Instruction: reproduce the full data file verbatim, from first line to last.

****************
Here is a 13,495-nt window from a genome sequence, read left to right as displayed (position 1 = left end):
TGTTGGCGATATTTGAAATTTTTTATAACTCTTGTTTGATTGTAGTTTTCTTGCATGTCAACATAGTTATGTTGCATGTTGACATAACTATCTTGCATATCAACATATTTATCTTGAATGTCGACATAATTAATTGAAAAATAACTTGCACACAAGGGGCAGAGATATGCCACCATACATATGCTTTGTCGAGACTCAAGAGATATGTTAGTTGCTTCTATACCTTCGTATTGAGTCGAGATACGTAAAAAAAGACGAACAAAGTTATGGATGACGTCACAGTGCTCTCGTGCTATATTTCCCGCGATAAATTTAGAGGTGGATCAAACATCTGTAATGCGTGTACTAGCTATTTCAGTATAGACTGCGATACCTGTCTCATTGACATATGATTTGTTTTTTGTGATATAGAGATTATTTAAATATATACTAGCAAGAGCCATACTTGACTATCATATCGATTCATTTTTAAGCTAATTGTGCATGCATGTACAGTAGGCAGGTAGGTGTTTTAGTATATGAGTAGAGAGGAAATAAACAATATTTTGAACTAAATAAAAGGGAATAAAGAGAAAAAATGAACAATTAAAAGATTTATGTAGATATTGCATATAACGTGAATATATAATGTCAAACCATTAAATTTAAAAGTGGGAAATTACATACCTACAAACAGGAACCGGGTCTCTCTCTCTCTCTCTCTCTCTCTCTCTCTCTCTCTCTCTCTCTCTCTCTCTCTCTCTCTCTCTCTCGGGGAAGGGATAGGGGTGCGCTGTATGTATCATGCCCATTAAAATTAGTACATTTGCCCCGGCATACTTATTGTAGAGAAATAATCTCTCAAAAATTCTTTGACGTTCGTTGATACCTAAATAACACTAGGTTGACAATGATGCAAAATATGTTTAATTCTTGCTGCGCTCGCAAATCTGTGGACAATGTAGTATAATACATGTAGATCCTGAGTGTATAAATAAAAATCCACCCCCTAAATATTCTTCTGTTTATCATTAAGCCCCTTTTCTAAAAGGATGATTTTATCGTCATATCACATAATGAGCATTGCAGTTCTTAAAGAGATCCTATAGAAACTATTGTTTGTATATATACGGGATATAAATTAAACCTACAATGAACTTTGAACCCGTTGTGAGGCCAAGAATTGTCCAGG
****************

Here is a 13,495-nt window from a genome sequence, read left to right as displayed (position 1 = left end):
TGTTGGCGATATTTGAAATTTTTTATAACTCTTGTTTGATTGTAGTTTTCTTGCATGTCAACATAGTTATGTTGCATGTTGACATAACTATCTTGCATATCAACATATTTATCTTGAATGTCGACATAATTAATTGAAAAATAACTTGCACACAAGGGGCAGAGATATGCCACCATACATATGCTTTGTCGAGACTCAAGAGATATGTTAGTTGCTTCTATACCTTCGTATTGAGTCGAGATACGTAAAAAAAGACGAACAAAGTTATGGATGACGTCACAGTGCTCTCGTGCTATATTTCCCGCGATAAATTTAGAGGTGGATCAAACATCTGTAATGCGTGTACTAGCTATTTCAGTATAGACTGCGATACCTGTCTCATTGACATATGATTTGTTTTTTGTGATATAGAGATTATTTAAATATATACTAGCAAGAGCCATACTTGACTATCATATCGATTCATTTTTAAGCTAATTGTGCATGCATGTACAGTAGGCAGGTAGGTGTTTTAGTATATGAGTAGAGAGGAAATAAACAATATTTTGAACTAAATAAAAGGGAATAAAGAGAAAAAATGAACAATTAAAAGATTTATGTAGATATTGCATATAACGTGAATATATAATGTCAAACCATTAAATTTAAAAGTGGGAAATTACATACCTACAAACAGGAACCGGGTCTCTCTCTCTCTCTCTCTCTCTCTCTCTCTCTCTCTCTCTCTCTCTCTCTCTCTCTCTCTCTCTCTCGGGGAAGGGATAGGGGTGCGCTGTATGTATCATGCCCATTAAAATTAGTACATTTGCCCCGGCATACTTATTGTAGAGAAATAATCTCTCAAAAATTCTTTGACGTTCGTTGATACCTAAATAACACTAGGTTGACAATGATGCAAAATATGTTTAATTCTTGCTGCGCTCGCAAATCTGTGGACAATGTAGTATAATACATGTAGATCCTGAGTGTATAAATAAAAATCCACCCCCTAAATATTCTTCTGTTTATCATTAAGCCCCTTTTCTAAAAGGATGATTTTATCGTCATATCACATAATGAGCATTGCAGTTCTTAAAGAGATCCTATAGAAACTATTGTTTGTATATATACGGGATATAAATTAAACCTACAATGAACTTTGAACCCGTTGTGAGGCCAAGAATTGTCCAGG